Little Melvin Williams

Little Melvin is not the nickname of a student I teach.  Little Melvin Williams is a man who sold hundreds of millions of dollars of heroin and cocaine in Baltimore and spent 26 1/2 years in prison.  He claims to have witnessed approximately two hundred murders while in federal prison, and to have potentially had the ability to prevent about a third of them, but chose not to.  Last night, 7 other teachers and I had the opportunity to hear Little Melvin tell us his story in person.

Little Melvin is best recognized by most Americans as the guy who played The Deacon on The Wire.  But in Baltimore, he’s a living legend on the street.  It doesn’t take long to notice that Little Melvin is a gifted storyteller, so it’s tough to separate myth from fact in what he says, but most of it is well documented.  Little Melvin was a kid in Baltimore with genius-level intellect but with an interest in very little besides gambling.  By the time he was 17, he had been basically kicked out of school, but had meanwhile built a larger than life reputation as a gambler in cards, dice, and billiards.  He was so well known in town that the government put him up to try to talk down the rioters when King was assassinated.  As Melvin tells it, rather than being appreciative of his success in calming some of the rioters, the government became fearful of his influence, and began looking for a way to take him down.  Melvin claims that he wasn’t involved in any criminal activity at this point.  Others disagree.  In any case, they finally succeeded, but only with help from narcotics found on him, planted by a dirty cop–a fact attested to by an article in the Baltimore Sun.   Driven by anger at the corruption of the government, he decided while he was imprisoned that he would become the monster they claimed he was, and we he got out, he became hugely involved in the drug trade, being the first person to import narcotics into the city by the truckload.  Many years, many millions of dollars, and many thousands of pound of drugs later, he was caught again and put away for 22 more years.  While in jail, Little Melvin said he eventually found God, learned to control his anger, and taught himself everything he could about everything–Spanish, French, math, and–especially–law.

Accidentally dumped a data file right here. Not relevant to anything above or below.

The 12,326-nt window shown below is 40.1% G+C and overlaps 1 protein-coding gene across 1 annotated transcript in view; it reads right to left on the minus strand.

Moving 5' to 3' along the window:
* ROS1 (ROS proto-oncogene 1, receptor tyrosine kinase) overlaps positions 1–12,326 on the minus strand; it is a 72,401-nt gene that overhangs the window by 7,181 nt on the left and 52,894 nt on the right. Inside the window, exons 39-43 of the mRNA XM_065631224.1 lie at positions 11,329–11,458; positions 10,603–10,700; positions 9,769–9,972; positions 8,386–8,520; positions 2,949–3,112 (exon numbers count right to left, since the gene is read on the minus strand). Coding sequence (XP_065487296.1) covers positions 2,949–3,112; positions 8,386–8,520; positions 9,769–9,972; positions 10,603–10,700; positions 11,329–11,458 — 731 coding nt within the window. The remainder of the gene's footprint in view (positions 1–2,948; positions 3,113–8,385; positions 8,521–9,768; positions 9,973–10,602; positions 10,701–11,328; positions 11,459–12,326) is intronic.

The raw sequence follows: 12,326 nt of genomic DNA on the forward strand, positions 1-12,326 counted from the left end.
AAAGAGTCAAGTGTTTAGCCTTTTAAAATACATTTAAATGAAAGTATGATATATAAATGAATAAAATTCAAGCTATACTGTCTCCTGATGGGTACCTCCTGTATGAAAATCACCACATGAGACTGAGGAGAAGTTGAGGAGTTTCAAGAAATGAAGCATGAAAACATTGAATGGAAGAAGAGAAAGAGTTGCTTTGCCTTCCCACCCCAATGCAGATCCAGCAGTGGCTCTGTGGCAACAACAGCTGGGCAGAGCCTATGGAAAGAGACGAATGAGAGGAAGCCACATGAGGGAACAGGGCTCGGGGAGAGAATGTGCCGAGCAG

Besides his crazy story, Little Melvin had a lot to tell us about the intricacies criminal law, the rules of the ghetto and the narcotics business, and the horrors of federal prison.  Some of the things Little Melvin had to say about the federal prison in Terra Haute, IN, where he spent much of his sentence, were unreal.  He talked about how he still wakes up at precisely 4:30am, every day, no matter when he lays down, because at Terra Haute, they open all the prison doors at 6am, and your life is on the line from that instant.  He talked about people being incinerated in their cell by make-shift napalm.  Little Melvin told us, in detail, what might be whispered in a new arrival’s ear when he’s raped at knifepoint his first night in prison, after some predator pulls strings to be assigned as his bunkmate.  The place sounds as close to hell on Earth as anything I have ever heard.

He also told us about how the drug trade has changed since his day.  Melvin claims that the drug trade is next to impossible to stop today because so much of our economy depends on its existence.  He goes as far as to posit that the U.S. Government explicitly participates in the importation of narcotics to the country.  And he says that kids today won’t even listen to him.  All they want to hear about is the cars they hear he owned.  When he tells them about the horrors of prison, they reply, “nuh-uh, won’t happen to me!”  For all his wisdom, he was mostly at a loss for what to tell us about how to deal with the kids.  One piece of advice he could give us was how crucial it is that kids don’t care what you say, they watch what you do, and that’s where all your credibility resides.  I think that’s a lesson that every reflective teacher in the city can agree with.  It’s pretty easy to see what kids are raised by people who live what they teach.  And when you mess up as a teacher, the effects on student behavior are immediate.

When we asked about Little Melvin’s view of the future, he said that as a gambling man, he’s pretty pessimistic.  He tries to do his part through a program he started called Correct Choices.  He’s trying to start a rec center in a building he owns, but his efforts are being opposed by a group of citizens that hasn’t forgotten his dark days.  But Melvin does what he can.  However, in his view, kids have become more impulsive and fatalistic.  The real thugs don’t even expect to live to 25.  He thinks the best bet is to try to set them on the right path when they’re young, because when the kids get older, it’s almost impossible to turn them around.